|Makes me want to go make one right now!|
See You must try grilled pizza for my basic grilled pizza instructions and then read on.
It is so much easier to figure new things out if you first see it done, no? That is always true for me. Thankfully in the internet age you can do that!
YouTube has some videos on grilling pizza that you might find helpful, especially for seeing what your cooked dough should look like. Steve Raichlen shows the appropriate enthusiasm for grilled pizza. (Ignore the lake of olive oil in which he stretches the dough – you really don't need that! A small amount of flour or oil on a pastry board will do.) This video by BBQ Pit Boys makes me laugh – a real man's guide to making grilled pizza (notice he uses a small machete to cut it). He tops the pizza dough before cooking, but I still suggest using the two step method of cooking the top first. BBQMyWay has another manly-man video – listen to the crackle! It's true. Ours crackles like that when we cut it. It is a beautiful sound.
|Click to enlarge these photos|
If you prefer Spanish, here's a video for you. This one includes preparing the dough. YouTube has other pizza a la parrilla videos in Spanish, too.
For the grill, I recommend the two-step process rather than topping the raw dough at the beginning as some videos show. I think that you'll get a much crisper, more evenly cooked crust using the cook-turn-top-cook method. I also think it is easier for the beginner.
Watch a few of these videos and you'll see that there are no hard and fast rules for grilling pizza. It is an art, not a science.
El Jefe's tips
In discussing all of this with El Jefe, since he is the main pizza chef here, he pointed out that there are a lot of variables. Differences between grills is a big one. Another big variable is the thickness of the dough. He said that a thin crust will burn a lot faster than a thicker one, so you may need to use a slightly lower temperature if your crust is very thin.
|Square - for a change. Isn't it a beauty?|
He also told me about other temperature adjustments he sometimes makes, but since that might only apply to those who have the same kind of grill that we do, I have another idea for beginners.
Make a small extra disk of dough from your same dough batch, stretched or rolled out to the same thickness as your pizza dough. Use that to test your grill temperature and cooking time. In the beginning, El Jefe oiled the grates before putting the dough on the grill but after a time he discovered that our well-used grill has developed a nice, shiny, non-stick coating from lots of use so he doesn't do that anymore. If your test crust sticks too badly, you can either oil the grates or oil the bottom of the dough before placing it on the grill. If it cooks too fast or too slow, adjust your grill temperature accordingly.
|Keep it cool|
More tips on grilling pizza
Here are some quick tips Chef Jefe and I (the dough lady) can give you based on our experiences:
Tip #1 - Don't let the shaped dough stick to your peel or baking sheet. Use lots of corn meal, semolina flour, or regular flour on your transfer device. On smaller pizzas or if the dough is being fussy, sometimes we just pick the untopped disk up from the pastry board with our hands and drop it onto the grill. Use care if you try that.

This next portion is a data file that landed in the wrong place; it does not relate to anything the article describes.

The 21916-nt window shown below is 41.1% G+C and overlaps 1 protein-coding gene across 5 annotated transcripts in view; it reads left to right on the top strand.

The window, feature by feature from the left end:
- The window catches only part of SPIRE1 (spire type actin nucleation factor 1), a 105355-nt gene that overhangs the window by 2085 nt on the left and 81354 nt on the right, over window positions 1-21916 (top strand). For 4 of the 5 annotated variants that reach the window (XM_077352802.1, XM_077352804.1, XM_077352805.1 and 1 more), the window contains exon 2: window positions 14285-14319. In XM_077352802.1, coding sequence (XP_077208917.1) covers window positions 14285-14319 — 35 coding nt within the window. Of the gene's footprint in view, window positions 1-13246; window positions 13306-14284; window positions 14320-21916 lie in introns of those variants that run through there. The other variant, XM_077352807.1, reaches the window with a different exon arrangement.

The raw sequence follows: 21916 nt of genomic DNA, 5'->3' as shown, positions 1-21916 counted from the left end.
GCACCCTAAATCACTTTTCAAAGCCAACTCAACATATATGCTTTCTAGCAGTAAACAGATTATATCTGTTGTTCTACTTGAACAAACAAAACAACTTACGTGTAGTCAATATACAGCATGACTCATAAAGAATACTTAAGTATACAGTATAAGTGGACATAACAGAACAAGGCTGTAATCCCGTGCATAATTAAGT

Tip #2 - Don't go too big. Until you get the hang of manipulating the dough onto the grill, two medium to small pizzas are much easier to handle than one big one. Similarly, don't go too heavy on the toppings.
Tip #3 - Give it a rest. If you are having trouble rolling or stretching your dough, give it a rest for 5 or 10 minutes and then continue shaping. Dough springing back is a sure sign that the gluten needs to rest again. Be sure to cover it with a damp towel or plastic wrap so that it doesn't dry out during its nap.
|Honduras-shaped pizza (not intentional)|
Tip #6 - Don't go anywhere. Your dough should only need about 2 to 4 minutes on the first side. If it takes longer, that means that your grill was not hot enough. Grills are not as accurately temperature controlled as an oven, especially if it is a charcoal grill. The crust will miraculously tell you when it is ready to turn: if the dough sticks to the grates, it isn't ready so don't force it. As the dough cooks, the grates will release the dough so it's easy to check the bottom for doneness.
Tip #7 - Know your hot spots. If your grill has hot spots, be sure to avoid them if possible. Rotate the pizza once on each side so your crust cooks evenly and doesn't have burned spots. You can rotate more often, but remember that every time the grill is opened, it will be losing heat.
Tip #8 - Import your pizza flour from Italy and use only San Marzano tomatoes, which grow on the volcanic plains to the south of Mount Vesuvius, and mozzarella di bufala Campana, made with the milk from water buffalo raised in a semi-wild state in the marshlands of Campania. -- Just kidding! (That is actual advice that I read somewhere.)
|Grilled meat-lovers pizza|
Can you tell who was manning the meatball bowl?
I want all my friends to try grilled pizza! I highly recommend it. I'm pretty sure that once you've tried pizza on the grill, you'll never go back either. I'd love to hear your experience if you try it. Please come back here to tell us about it. And if you have any questions that you think that El Jefe or I might answer, please feel free to ask away in the comment section below.